Winning the war on obesity

George Pantos Healthcare Performance Management InstituteObesity rates have doubled in the last 30 years, according to three news studies published in the British medical journal Lancet. Among developed nations, Americans were the fattest worldwide.

That's obviously bad news for our nation's health. But it's also bad for our economy. An estimated 300,000 people die annually because of obesity-related factors. Plus, obesity costs employers about $73 billion each year, which is more than alcoholism or smoking.

Fortunately, obesity is preventable. American companies can do their part to trim burgeoning waistlines--and reduce their own health costs--by utilizing technology and workplace wellness programs.

Companies can no longer afford an unhealthy workforce. The average premium for individual employer-sponsored health insurance rose 5 percent last year. Employer-sponsored premiums are projected to double by 2020.

Obesity alone adds $2,800 to a person's annual medical bill. Obese people also face a higher risk of contracting chronic conditions like heart disease, diabetes and hypertension.

Many firms have responded to the obesity-fueled growth in health costs by slashing benefits and increasing employee co-pays. Such moves make little sense. Benefit reductions harm employee morale and can allow chronic conditions to develop into acute--and more expensive--illnesses.

So, what can employers do to trim costs without cutting benefits?

For starters, companies can examine their employees' de-identified medical claims data to identify health risks within their workforces and then implement customized, low-cost programs, including wellness initiatives, to address those risks. Such a technology-fueled response to workforce health issues is at the heart of "healthcare performance management" (HPM).

How would such a program work in practice?

A company could work with a third-party expert to analyze claims data to find employees struggling with weight problems--or who may have risk factors like elevated lipid counts or high-waist circumferences that can lead to obesity. The third party can guarantee patient privacy by preventing a company from accessing its workers' personal health records.

Employers then could help these workers take charge of their weight by offering low-cost gym memberships or free counseling with nurses or nutritionists. Simply educating workers about the risks of obesity can make a huge difference, as numerous studies have shown that most Americans underestimate their weight.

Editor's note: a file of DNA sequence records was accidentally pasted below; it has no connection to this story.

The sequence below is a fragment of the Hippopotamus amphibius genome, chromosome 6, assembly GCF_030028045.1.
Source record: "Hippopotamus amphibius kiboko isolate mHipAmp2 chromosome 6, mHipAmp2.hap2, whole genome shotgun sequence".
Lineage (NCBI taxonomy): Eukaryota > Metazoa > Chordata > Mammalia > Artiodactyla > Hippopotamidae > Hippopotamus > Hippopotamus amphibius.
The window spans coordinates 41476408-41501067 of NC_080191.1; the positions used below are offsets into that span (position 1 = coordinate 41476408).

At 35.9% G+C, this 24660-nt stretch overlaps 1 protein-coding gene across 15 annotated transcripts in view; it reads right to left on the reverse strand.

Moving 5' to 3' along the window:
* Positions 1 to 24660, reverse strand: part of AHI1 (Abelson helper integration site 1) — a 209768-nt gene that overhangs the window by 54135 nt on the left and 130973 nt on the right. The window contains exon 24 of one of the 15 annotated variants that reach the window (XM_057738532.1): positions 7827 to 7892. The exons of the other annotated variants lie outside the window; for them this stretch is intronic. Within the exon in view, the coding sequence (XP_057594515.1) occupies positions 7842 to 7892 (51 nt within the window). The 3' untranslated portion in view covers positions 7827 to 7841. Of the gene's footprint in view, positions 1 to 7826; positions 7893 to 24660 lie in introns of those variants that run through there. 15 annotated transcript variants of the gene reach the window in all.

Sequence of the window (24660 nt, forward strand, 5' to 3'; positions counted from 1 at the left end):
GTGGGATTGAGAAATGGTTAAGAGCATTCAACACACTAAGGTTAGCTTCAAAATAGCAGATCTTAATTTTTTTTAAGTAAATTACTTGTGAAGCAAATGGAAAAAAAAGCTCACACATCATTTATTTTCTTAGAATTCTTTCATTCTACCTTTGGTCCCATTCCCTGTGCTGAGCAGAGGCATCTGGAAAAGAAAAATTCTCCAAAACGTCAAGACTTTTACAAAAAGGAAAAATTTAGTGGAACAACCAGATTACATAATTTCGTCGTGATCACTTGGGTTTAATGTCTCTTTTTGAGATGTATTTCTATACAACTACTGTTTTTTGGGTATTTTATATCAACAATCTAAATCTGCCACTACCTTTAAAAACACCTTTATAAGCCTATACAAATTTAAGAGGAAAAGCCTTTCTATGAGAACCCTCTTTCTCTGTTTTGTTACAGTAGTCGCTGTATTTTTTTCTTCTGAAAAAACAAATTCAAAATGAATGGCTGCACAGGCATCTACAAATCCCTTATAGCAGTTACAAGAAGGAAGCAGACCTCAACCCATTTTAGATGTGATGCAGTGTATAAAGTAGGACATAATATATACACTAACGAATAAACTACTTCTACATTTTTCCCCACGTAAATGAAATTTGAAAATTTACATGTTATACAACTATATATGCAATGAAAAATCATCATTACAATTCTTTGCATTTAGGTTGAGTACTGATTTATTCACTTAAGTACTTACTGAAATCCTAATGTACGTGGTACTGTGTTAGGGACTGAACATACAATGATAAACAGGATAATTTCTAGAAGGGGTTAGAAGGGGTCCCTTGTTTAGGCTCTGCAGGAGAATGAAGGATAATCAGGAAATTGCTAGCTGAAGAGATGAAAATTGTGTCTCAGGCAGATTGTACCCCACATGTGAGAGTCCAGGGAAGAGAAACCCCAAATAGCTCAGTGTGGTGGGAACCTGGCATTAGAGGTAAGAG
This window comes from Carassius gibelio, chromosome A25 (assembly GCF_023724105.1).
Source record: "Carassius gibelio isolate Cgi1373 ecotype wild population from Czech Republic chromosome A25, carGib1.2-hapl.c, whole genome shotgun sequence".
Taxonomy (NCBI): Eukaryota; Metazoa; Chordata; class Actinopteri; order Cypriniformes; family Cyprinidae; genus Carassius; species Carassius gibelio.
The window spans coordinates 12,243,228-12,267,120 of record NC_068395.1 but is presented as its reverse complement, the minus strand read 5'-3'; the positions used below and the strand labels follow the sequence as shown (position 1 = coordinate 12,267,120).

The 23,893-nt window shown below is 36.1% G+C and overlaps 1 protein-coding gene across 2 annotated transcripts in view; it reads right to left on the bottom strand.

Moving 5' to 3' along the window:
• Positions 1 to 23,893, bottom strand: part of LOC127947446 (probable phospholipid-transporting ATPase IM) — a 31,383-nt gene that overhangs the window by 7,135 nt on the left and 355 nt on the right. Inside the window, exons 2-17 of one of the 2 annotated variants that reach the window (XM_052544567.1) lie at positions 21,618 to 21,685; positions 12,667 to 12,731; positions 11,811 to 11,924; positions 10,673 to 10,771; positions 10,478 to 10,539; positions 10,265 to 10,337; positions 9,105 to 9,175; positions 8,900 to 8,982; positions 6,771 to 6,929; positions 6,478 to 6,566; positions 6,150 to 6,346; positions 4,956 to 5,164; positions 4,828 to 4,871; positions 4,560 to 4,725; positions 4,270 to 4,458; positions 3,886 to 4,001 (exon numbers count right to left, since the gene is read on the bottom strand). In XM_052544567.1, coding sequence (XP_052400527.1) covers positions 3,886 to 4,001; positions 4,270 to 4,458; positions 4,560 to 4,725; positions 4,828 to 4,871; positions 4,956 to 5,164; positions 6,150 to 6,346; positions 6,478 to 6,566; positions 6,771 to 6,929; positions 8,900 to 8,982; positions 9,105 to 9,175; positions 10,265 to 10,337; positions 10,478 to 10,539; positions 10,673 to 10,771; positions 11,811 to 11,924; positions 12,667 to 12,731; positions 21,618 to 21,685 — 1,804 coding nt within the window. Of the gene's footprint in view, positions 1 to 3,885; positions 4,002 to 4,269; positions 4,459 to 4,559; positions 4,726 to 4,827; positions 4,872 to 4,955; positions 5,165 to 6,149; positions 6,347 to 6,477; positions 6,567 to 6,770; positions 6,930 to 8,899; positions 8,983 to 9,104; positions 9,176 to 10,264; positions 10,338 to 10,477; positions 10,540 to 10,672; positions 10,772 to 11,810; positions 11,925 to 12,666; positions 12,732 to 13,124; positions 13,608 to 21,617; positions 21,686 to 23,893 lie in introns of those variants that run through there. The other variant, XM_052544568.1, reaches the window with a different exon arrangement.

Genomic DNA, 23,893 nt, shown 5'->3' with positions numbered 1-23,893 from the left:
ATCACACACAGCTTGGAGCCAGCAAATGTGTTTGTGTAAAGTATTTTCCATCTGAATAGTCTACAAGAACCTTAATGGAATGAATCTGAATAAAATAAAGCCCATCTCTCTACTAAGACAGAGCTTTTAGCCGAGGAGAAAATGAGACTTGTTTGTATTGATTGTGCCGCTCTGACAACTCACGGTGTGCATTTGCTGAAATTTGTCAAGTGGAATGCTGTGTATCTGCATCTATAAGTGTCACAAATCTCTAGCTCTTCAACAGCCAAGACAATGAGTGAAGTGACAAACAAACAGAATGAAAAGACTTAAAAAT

Without personalized outreach, workplace wellness programs are doomed to fail. Most of those offered by insurers take a "one-size-fits-all" approach, with little opportunity for patients to interact with knowledgeable healthcare experts.

Naturally, they tend to get poor results, with participation rates below 10 percent.

To improve engagement rates, companies should consider utilizing registered nurses as wellness coaches who can interact with employees one-on-one. These coaches can help beneficiaries design action plans to address their health issues. Companies who adopt this more personalized approach, as well as the technological techniques at the heart of HPM, have seen average participation rates edge up to nearly 40 percent.

Incentives can make wellness initiatives even more successful. At firms that have handed out gift cards, over half the work force has signed on. Offering premium discounts can drive participation rates up to 80 percent.

Since 2004, IBM has held a 12-week wellness program for its employees. With the promise of a $150 rebate check, more than 50 percent of workers enrolled. The rebates were a small price to pay. Thanks to the program, the company has saved $190 million in healthcare costs.

Other companies can do the same. The Wellness Council of America estimates that a company can save $3 in healthcare costs for every $1 it spends on employee wellness programs.

Healthcare represents most companies' second- or third-biggest expense. Yet firms historically have displayed little interest in curbing risk factors like obesity that drive health cost growth. Such inaction is unwise. By implementing healthcare performance management strategies and actively working to promote wellness, employers can take charge of their benefits, cut health costs, and protect their most important assets--their employees.

George J. Pantos, Esq., is executive director of the Healthcare Performance Management Institute.